lawyer, politician, and judge, was born William James Whipper, probably in Glenville, Pennsylvania, one of the four children of Benjamin P. Whipper, who later became a minister in Chatham, Canada. There is some uncertainty about the name of William's mother, which in certain sources is given as Mary Ann (maiden name unknown), and in others is recorded as Sophia Patterson. Part of the confusion may have been caused by William J. Whipper himself, who often claimed that his father was the famed Underground Railroad conductor William Whipper who was in fact Benjamin s brother Not long after his family moved from Pennsylvania to Chatham Canada William appears to have returned to the United States By the late 1850s he was working as a law clerk in Detroit Michigan and later passed the bar exam in that state having earlier failed it in Ohio Around ...


William C. Hine

politician and jurist, was born in Luzerne County, Pennsylvania. Little is known of his parents except that his father was a farmer and that the family moved to Susquehanna County, Pennsylvania, during Wright's childhood. Wright attended Lancasterian University in Ithaca, New York, and later studied law at the offices of Bently, Fith, and Bently in Montrose, Pennsylvania. He also taught school and read law in the office of Judge O. Collins of Wilkes-Barre, Pennsylvania. Wright attended the 1864 national black convention in Syracuse, New York, that opposed slavery, supported universal manhood suffrage, and endorsed equality before the law.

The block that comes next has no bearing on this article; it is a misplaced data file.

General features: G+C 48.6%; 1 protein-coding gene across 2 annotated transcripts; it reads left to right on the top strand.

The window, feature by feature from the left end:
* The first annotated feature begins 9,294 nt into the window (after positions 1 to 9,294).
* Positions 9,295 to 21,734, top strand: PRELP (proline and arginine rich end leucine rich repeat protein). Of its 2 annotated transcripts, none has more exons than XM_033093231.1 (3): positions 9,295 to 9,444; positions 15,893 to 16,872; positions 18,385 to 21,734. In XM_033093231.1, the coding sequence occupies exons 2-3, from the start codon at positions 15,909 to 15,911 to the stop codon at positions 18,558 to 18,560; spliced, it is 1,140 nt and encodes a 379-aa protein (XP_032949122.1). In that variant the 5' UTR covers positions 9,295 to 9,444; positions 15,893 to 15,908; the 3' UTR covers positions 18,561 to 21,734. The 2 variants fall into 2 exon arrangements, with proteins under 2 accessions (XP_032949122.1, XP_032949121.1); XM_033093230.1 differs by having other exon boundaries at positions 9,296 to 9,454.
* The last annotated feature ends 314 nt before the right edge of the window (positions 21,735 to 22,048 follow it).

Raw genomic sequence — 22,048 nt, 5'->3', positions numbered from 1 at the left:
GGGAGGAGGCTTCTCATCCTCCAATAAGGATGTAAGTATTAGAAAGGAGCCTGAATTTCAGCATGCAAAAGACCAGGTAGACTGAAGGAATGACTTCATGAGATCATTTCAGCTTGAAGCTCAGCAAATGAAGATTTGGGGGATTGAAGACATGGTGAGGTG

At the end of the Civil War in April 1865, the American Missionary Association sent Wright to Beaufort, South Carolina, where he taught adult freedmen and soldiers of the 128th U.S. Colored Troops. In November 1865 he served as a delegate to the Colored Peoples Convention in Charleston Disappointed ...


Justin Stearns

Moroccan judge and theologian, was born in 1631 near Sefrou in the Middle Atlas into the ait Yusi tribe, which had shortly before moved north from the south of Morocco. When still young, his mother died, and this event is said to have deeply affected al-Yusi and to have pushed him to seek solace in study. His first teacher was affiliated with a local Sufi lodge and taught him the Qurʾan and grammar. When still young, al-Yusi came across a hagiographic account of the famed Hanbali scholar Ibn al-Jawzi (d. 1201), which had a profound effect on him and prompted him to seek out other teachers.

Al-Yusi’s itinerant education took place for the most part in the south of Morocco (Sus). He studied in Marrakech with the jurist and theologian Abu Mahdi ʿIsa al-Suktani (d. 1652) before traveling south to Taroudant, Ilig, and Tamanart. In 1650 not ...